NEAQS: New England Air Quality Study
New England can experience unhealthy levels of air pollution, especially during the summer months. For example, figure 1 shows a color-coded map of ozone pollution recorded on August 2, 2001. Areas shaded with orange experienced ozone concentrations (measured in parts per billion or ppb) that are considered unhealthy for people with respiratory problems. Areas shaded in red had ozone levels that pose health risks to everyone.
Note that on this day the worst ozone pollution occurred in the coastal regions extending from Connecticut into northeastern Maine. This distribution is believed to be caused by long-range transport of pollutants from the East Coast metroplex extending from Washington D.C. to Boston, long-range transport from the industrial Midwest, local pollution from sources along the I-95 corridor, and coastal wind patterns associated with a meteorological phenomenon known as the land-sea breeze circulation. Aside from identifying the sources of pollution and pathways for horizontal transport of pollutants, we must also understand the physical processes that mix and distribute pollution vertically in the atmosphere.
To help scientists to understand New England's air quality better, the U.S. Congress funded the New England Air Quality Study. Summer 2004 activities served as a pilot study for a larger study that may occur in 2004. The overarching goal of this program is to gain a better understanding of what causes bad air quality in New England and, ultimately, to improve air quality forecasts. Research at the NOAA Environmental Technology Laboratory focuses on increasing our knowledge of the meteorological processes that control air quality in the Northeast.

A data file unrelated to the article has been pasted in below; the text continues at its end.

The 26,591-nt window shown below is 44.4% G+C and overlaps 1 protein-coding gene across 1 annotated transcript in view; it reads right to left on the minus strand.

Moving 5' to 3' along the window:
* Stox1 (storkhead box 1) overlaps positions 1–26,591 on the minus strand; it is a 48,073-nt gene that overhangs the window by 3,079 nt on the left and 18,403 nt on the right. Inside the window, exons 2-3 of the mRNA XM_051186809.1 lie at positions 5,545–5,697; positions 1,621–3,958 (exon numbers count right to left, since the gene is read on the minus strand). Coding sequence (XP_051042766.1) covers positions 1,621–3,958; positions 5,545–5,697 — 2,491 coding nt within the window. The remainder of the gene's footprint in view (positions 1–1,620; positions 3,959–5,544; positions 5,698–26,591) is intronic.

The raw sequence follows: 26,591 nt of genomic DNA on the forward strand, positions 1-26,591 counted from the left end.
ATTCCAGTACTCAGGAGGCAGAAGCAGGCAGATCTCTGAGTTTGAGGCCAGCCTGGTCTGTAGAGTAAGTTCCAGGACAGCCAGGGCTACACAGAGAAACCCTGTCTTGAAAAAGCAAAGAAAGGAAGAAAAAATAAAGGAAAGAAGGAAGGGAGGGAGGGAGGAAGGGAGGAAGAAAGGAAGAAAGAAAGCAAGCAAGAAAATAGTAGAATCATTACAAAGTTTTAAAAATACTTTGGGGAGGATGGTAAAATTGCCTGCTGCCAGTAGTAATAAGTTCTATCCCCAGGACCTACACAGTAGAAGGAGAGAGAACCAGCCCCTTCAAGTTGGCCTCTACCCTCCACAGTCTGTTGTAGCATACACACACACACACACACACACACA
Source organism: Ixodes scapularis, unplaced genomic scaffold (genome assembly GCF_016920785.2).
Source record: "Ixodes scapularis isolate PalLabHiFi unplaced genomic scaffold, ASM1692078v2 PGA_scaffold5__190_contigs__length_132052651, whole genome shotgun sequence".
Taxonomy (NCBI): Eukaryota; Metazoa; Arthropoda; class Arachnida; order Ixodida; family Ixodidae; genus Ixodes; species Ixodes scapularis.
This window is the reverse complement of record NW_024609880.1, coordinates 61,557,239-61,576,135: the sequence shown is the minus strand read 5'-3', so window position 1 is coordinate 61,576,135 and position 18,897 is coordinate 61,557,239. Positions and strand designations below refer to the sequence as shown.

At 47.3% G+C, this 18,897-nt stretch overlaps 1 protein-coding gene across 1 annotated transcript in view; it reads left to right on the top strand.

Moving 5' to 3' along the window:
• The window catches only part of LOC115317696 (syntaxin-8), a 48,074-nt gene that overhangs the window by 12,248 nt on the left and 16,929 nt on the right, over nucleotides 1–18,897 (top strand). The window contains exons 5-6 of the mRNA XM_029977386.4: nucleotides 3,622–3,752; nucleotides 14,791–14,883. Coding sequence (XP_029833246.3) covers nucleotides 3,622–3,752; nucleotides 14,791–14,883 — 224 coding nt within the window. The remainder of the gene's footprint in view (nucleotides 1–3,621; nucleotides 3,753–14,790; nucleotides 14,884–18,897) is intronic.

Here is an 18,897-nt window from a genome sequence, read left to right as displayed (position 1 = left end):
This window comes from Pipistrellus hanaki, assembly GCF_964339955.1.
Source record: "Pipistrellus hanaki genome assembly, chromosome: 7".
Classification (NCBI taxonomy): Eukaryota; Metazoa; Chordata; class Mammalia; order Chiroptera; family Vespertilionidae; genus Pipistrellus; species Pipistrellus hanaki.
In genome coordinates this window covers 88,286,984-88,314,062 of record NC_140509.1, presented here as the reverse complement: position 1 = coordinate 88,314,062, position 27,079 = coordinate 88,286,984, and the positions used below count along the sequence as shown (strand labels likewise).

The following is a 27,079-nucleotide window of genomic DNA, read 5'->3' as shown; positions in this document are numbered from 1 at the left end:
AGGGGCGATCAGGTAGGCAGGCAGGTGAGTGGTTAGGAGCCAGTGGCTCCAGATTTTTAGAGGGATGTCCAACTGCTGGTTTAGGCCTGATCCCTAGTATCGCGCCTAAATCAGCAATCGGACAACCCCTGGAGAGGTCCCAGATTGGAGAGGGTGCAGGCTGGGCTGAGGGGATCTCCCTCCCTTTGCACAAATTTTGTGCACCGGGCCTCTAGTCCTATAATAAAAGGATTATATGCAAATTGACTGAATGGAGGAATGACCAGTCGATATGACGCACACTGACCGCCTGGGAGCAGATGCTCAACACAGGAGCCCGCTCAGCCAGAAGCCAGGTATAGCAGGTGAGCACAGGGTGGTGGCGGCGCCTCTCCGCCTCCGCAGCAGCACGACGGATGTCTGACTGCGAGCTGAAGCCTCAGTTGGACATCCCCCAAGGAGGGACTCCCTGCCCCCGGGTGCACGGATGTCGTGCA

ETL (know part of PSD) deployed a suite of sophisticated instruments to measure meteorological and air chemistry profiles above land and at sea.
A scanning Doppler lidar was situated at Rye Harbor State Park on the coast of New Hampshire. This instrument provided detailed measurements of the sea breeze circulation. An integrated wind profiling observing system was deployed at the Shoals Marine Laboratory on Appledore Island. This system provided wind and temperature measurements from the surface to 2-4 km above the surface for winds and 0.5-1.5 km above the surface for temperature, depending on atmospheric conditions. These wind and temperature profiles observed maritime conditions offshore from the lidar at Rye Harbor.
On the NOAA research vessel Ron Brown, ETL deployed a vertically pointing ozone lidar, a 915-MHz Doppler wind profiler, and a GPS rawinsonde system. The lidar provides ozone and aerosol backscatter intensity profiles from 200 to 2000 m above the surface. The wind profiler provides maritime wind conditions on a continuous basis over the same altitude range as the lidar. Together, these instruments assisted scientists in determining the best course for the ship to follow in order to meet specific scientific objectives. Standard meteorological soundings were taken with the rawinsonde system to help characterize the marine boundary layer. These soundings provided initial conditions over the data sparse Atlantic for numerical modeling studies conducted after the experiment. The locations of instrumentation deployed for NEAQS and a sister project, the New England Temperature and Air Quality Pilot Study, are shown in the map.
Scientists will use the datasets collected during the Summer 2004 to quantify numerical model performance as a function of the physical parameterizations contained in the models. The ultimate goal of this work is to improve the meteorological models used for air quality and temperature forecasting.